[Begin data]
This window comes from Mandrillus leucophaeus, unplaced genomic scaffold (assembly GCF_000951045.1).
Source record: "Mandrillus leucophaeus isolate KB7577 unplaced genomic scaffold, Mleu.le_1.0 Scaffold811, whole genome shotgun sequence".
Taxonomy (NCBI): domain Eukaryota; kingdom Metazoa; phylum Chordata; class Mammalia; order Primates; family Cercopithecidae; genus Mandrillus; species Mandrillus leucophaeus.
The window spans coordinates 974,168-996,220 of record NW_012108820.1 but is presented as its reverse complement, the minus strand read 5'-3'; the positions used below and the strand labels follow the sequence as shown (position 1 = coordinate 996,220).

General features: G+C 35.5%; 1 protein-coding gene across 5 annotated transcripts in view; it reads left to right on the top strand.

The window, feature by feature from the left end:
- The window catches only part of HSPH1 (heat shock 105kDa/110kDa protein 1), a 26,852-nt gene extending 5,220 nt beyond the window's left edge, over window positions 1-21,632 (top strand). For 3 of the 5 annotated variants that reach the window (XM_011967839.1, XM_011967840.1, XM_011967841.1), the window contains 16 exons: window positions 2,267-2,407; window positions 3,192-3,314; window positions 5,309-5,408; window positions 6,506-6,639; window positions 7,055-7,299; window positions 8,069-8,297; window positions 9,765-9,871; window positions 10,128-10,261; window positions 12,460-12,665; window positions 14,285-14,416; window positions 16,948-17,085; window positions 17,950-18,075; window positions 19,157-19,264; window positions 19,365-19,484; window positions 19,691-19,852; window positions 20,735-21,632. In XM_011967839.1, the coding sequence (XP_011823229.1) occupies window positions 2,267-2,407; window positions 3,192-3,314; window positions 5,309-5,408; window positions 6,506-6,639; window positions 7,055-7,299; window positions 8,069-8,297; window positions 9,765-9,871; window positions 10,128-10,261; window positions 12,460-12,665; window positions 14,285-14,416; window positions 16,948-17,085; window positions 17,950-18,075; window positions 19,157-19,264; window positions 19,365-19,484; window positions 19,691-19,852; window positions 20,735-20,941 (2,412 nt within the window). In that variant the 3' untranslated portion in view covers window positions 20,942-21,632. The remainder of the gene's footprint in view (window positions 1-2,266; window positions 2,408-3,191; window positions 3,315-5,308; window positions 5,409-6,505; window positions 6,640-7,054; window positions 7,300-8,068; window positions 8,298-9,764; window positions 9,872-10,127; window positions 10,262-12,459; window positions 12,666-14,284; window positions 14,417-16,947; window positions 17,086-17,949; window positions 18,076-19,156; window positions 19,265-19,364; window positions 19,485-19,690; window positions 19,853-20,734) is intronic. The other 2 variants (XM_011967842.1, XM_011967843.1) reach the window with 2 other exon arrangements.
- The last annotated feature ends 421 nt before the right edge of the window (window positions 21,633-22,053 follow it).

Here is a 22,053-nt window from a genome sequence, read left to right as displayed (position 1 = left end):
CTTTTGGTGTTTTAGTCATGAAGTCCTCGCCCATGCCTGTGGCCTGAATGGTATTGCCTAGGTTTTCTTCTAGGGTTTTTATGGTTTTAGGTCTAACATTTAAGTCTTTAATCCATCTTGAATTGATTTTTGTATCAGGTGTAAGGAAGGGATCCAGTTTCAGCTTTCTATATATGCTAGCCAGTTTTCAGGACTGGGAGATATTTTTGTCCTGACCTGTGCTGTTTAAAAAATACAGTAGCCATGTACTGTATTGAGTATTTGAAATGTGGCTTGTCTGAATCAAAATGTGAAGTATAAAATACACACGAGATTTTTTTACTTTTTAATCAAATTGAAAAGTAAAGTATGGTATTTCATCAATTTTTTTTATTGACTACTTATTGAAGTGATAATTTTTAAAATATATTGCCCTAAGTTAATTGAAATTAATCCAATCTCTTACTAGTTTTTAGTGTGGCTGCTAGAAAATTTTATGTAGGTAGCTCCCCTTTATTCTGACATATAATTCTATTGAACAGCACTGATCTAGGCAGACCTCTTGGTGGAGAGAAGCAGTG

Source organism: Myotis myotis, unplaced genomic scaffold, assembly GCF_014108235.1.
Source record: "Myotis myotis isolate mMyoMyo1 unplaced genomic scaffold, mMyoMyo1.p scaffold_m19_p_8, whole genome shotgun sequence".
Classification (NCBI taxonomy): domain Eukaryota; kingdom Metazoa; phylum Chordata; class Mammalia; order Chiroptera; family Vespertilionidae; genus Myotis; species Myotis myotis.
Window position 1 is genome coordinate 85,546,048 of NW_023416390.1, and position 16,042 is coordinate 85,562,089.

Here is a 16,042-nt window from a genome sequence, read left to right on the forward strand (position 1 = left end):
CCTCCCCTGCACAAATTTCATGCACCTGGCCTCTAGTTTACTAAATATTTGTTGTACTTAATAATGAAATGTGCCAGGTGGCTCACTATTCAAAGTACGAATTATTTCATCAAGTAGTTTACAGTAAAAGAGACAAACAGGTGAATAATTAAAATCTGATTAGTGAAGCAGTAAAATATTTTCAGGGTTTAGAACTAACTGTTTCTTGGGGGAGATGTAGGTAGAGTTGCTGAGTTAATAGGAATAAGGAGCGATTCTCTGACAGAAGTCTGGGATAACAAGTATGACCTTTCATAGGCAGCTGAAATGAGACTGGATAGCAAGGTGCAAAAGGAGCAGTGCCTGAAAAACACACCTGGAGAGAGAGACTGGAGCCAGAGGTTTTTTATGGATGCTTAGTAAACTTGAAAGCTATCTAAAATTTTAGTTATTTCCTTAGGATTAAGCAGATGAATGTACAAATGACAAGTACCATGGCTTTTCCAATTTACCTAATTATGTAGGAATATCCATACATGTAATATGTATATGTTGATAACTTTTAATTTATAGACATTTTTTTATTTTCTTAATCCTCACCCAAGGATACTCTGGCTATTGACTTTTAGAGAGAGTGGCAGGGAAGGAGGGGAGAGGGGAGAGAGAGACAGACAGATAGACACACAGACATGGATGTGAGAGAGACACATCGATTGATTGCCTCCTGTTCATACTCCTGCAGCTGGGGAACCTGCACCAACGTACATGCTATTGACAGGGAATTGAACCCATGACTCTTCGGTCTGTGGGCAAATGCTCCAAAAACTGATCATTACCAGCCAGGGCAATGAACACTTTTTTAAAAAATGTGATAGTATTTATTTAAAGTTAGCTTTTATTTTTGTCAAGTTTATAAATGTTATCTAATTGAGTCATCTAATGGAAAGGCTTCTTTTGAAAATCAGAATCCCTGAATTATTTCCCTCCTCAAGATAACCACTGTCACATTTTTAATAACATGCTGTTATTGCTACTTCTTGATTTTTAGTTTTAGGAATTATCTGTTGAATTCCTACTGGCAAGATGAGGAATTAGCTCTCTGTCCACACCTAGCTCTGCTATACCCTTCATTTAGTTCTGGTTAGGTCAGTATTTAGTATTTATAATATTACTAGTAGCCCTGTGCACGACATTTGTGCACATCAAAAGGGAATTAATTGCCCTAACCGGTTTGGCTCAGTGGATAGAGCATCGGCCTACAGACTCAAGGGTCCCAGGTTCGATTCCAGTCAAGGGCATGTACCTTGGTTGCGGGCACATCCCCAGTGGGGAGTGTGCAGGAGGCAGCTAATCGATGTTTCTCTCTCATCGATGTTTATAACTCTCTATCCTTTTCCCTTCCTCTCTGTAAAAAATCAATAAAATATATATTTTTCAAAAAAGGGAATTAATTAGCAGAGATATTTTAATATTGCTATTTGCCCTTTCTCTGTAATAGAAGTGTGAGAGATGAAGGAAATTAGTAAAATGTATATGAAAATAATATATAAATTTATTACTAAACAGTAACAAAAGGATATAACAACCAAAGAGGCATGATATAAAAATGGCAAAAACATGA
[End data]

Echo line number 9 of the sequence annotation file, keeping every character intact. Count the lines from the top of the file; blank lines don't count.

Here is a 22,053-nt window from a genome sequence, read left to right as displayed (position 1 = left end):